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Fans remember Wyo favorite son LeDoux
By ROBERT W. BLACK - Associated Press writer

CHEYENNE -- Busting a wild bronc, sleeping under a prairie moon, watching eagles soar over the Rockies, steering a dusty pickup toward the next rodeo.

Chris LeDoux's songs embody the Western cowboy lifestyle, and a day after his death, fans and friends reflected on the messages and morals woven into the bareback champion and singer's unique blend of rock and country.

The 56-year-old entertainer, who lived near the tiny ranching community of Kaycee, lost his battle with liver cancer Wednesday.

His body was cremated Thursday.

Bustard's Funeral Directors and Cremation Service in Casper is handling arrangements. No date had been set for services, which likely will be invitation-only at the family ranch, said Sandra Davidson, a secretary at the funeral home.

In Cheyenne, fans warmly remembered LeDoux, a high school football and rodeo hero who loved to perform at "The Daddy of 'em All," the annual 10-day celebration of the West better known as Cheyenne Frontier Days.

"He seemed to be just a hometown boy," said Pat Nickeson, who vividly remembers a LeDoux concert she attended in Denver.

"It was so electrifying," she said. "He just got the crowd into the show. It was upbeat."

Nickeson also likes the virtues LeDoux sang about.

"Very good messages," she said. "I think it applied to the way he lived his life."

Although he was born in Mississippi and spent some youthful years in Texas, LeDoux has strong ties to Cheyenne, where he graduated from Central High and laid claim to the Wyoming high school bareback bronc riding crown.

His amateur success catapulted him to a stellar pro career, and in 1976, he won the Professional Rodeo Cowboys Association's world bareback title.

"Everybody liked him," said Joe Alexander, a fellow rodeo legend who grew up near Cora and traveled with LeDoux during those early years. "He was good to be around. He wasn't drinking and loud and anything like that. He was always under control."

Alexander, who now lives near Marysville, Calif., said LeDoux's songs about life on the rodeo circuit sprang from real-life experience, and he remembered one particular visit to a cafe in the Oklahoma Panhandle.

"He ordered a cup of hot water and some crackers, and then he grabbed the ketchup bottle and dumped it in there and said 'tomato soup,"' Alexander recalled.

Even for LeDoux's cowboy friends, who were just as broke at the time, it was too much.

"When Chris did that, they grabbed their plates and moved to another table," Alexander said with a laugh.

Writing songs and singing were always in LeDoux's blood, and entertaining left him with fewer broken bones than riding horses.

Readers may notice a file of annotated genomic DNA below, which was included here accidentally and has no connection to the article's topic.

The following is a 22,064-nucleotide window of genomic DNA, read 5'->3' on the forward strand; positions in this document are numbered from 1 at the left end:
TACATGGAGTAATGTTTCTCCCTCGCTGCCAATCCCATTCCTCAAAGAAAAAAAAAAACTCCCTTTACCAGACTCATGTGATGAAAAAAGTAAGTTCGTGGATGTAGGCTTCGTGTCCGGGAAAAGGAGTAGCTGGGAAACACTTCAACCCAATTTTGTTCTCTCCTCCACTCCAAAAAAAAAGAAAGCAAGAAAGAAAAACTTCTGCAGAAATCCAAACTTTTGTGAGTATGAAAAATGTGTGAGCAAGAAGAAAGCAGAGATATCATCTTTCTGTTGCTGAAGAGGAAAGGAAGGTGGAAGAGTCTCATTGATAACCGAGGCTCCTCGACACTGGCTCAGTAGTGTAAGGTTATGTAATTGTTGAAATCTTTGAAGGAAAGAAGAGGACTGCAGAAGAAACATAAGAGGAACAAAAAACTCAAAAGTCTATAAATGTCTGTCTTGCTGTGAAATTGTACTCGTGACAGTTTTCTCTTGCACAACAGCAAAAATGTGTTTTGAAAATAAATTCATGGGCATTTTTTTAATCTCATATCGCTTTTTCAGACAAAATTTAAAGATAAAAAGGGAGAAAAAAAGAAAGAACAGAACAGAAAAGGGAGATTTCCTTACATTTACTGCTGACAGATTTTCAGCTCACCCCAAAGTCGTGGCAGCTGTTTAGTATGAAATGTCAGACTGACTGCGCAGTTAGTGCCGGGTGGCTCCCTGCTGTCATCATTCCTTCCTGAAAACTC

After struggling as a recording artist for years, LeDoux caught a huge break when Garth Brooks mentioned a "worn-out tape of Chris LeDoux" in a rodeo song that has become a classic, "Much Too Young (To Feel This Damn Old)."

LeDoux's career took off, with 5 million albums sold and counting.

His music ranges from flat-out patriotic -- "I Believe in America" proclaims "This country she ain't perfect, but thank God she's still free" -- to humorous: "Five Dollar Fine" tells of the penalty in a honky tonk for whining over one's beer.

But most of his songs evoke the independence of the American cowboy, whether it's stretching a barbed-wire fence, herding cattle through a sagebrush canyon or climbing aboard a snorting bronc.

"You ain't lived until you've watched those northern lights/Set around the campfire and hear the coyotes call at night/Makes you feel alright. ... When I die you can bury me beneath these western skies."

LeDoux leaves behind his mother, Bonnie; his wife of 33 years, Peggy; and their children, Clay, Ned, Will, Cindy and Beau.

"Heaven just got a great person and a great singer," said Ike Sankey, of Joliet, Mont., a former rodeo travel companion.

LeDoux items popular on eBay

Fans of Chris LeDoux flocked to eBay looking for memorabilia on Thursday, a day after the Kaycee cowboy and singer died at a Casper hospital due to complications from liver cancer.

By 7 p.m. nearly 250 items were listed on the Internet auction site, ranging from CDs and signed photographs to magnets and guitar picks.

Many of LeDoux's early albums were originally available only on vinyl and 8-track tape, and re-released CD versions were going for prime prices Thursday. One, a copy of the singer's "Songbook for the American West," fetched $102.50 for a Texas seller who had listed many LeDoux items within the past 24 hours.

A signed photograph of the former rodeo champion -- with a "certificate of authenticity" -- sold for $168.50, while a rare signed concert crew pass went to a lucky winner who bid $113.

A six-CD set of LeDoux's work sold for as much as $153.50, while a single guitar pick used by the artist sold for $51. The most expensive item was a signed acoustic guitar that had a high bid of $290, with more than two days left to go for the auction.

Several copies of a book about LeDoux called "Gold Medal Dreams" were available in the $25 to $35 range.

-- Kerry Drake

Star-Tribune staff write